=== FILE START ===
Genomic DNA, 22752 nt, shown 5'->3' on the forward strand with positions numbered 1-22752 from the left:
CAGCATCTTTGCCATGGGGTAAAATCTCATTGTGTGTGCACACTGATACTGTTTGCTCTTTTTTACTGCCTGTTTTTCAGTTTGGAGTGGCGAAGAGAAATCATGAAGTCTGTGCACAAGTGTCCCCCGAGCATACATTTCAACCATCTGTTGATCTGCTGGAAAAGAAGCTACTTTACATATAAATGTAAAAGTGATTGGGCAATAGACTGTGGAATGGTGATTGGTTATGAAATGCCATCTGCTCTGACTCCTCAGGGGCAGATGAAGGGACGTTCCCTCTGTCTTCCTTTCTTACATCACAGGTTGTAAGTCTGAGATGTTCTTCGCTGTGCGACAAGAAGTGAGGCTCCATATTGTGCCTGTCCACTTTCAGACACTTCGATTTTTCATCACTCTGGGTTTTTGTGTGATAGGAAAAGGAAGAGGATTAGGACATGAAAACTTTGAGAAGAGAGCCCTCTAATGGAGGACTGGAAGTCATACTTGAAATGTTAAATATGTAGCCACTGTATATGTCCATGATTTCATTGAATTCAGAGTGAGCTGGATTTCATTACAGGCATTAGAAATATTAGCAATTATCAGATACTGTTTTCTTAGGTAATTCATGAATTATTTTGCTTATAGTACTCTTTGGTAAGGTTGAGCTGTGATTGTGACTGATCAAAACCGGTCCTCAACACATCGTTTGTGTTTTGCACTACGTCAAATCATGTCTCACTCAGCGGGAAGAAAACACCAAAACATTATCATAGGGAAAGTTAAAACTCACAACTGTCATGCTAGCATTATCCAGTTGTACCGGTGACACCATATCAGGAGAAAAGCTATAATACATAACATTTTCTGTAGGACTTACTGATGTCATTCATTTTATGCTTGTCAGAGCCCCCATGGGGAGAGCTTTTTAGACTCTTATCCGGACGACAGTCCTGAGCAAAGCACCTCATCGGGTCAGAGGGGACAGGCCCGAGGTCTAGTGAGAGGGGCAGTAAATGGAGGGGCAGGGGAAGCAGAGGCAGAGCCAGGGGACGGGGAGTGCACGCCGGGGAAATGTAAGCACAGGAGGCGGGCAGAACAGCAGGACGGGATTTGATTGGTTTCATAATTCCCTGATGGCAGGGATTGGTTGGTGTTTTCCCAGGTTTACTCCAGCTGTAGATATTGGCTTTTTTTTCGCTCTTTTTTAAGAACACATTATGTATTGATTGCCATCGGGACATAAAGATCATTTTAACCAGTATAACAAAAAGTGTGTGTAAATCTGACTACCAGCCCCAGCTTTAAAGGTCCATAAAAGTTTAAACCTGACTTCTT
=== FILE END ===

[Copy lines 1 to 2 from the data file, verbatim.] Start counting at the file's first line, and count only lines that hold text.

Genomic DNA, 22752 nt, shown 5'->3' on the forward strand with positions numbered 1-22752 from the left:
CAGCATCTTTGCCATGGGGTAAAATCTCATTGTGTGTGCACACTGATACTGTTTGCTCTTTTTTACTGCCTGTTTTTCAGTTTGGAGTGGCGAAGAGAAATCATGAAGTCTGTGCACAAGTGTCCCCCGAGCATACATTTCAACCATCTGTTGATCTGCTGGAAAAGAAGCTACTTTACATATAAATGTAAAAGTGATTGGGCAATAGACTGTGGAATGGTGATTGGTTATGAAATGCCATCTGCTCTGACTCCTCAGGGGCAGATGAAGGGACGTTCCCTCTGTCTTCCTTTCTTACATCACAGGTTGTAAGTCTGAGATGTTCTTCGCTGTGCGACAAGAAGTGAGGCTCCATATTGTGCCTGTCCACTTTCAGACACTTCGATTTTTCATCACTCTGGGTTTTTGTGTGATAGGAAAAGGAAGAGGATTAGGACATGAAAACTTTGAGAAGAGAGCCCTCTAATGGAGGACTGGAAGTCATACTTGAAATGTTAAATATGTAGCCACTGTATATGTCCATGATTTCATTGAATTCAGAGTGAGCTGGATTTCATTACAGGCATTAGAAATATTAGCAATTATCAGATACTGTTTTCTTAGGTAATTCATGAATTATTTTGCTTATAGTACTCTTTGGTAAGGTTGAGCTGTGATTGTGACTGATCAAAACCGGTCCTCAACACATCGTTTGTGTTTTGCACTACGTCAAATCATGTCTCACTCAGCGGGAAGAAAACACCAAAACATTATCATAGGGAAAGTTAAAACTCACAACTGTCATGCTAGCATTATCCAGTTGTACCGGTGACACCATATCAGGAGAAAAGCTATAATACATAACATTTTCTGTAGGACTTACTGATGTCATTCATTTTATGCTTGTCAGAGCCCCCATGGGGAGAGCTTTTTAGACTCTTATCCGGACGACAGTCCTGAGCAAAGCACCTCATCGGGTCAGAGGGGACAGGCCCGAGGTCTAGTGAGAGGGGCAGTAAATGGAGGGGCAGGGGAAGCAGAGGCAGAGCCAGGGGACGGGGAGTGCACGCCGGGGAAATGTAAGCACAGGAGGCGGGCAGAACAGCAGGACGGGATTTGATTGGTTTCATAATTCCCTGATGGCAGGGATTGGTTGGTGTTTTCCCAGGTTTACTCCAGCTGTAGATATTGGCTTTTTTTTCGCTCTTTTTTAAGAACACATTATGTATTGATTGCCATCGGGACATAAAGATCATTTTAACCAGTATAACAAAAAGTGTGTGTAAATCTGACTACCAGCCCCAGCTTTAAAGGTCCATAAAAGTTTAAACCTGACTTCTT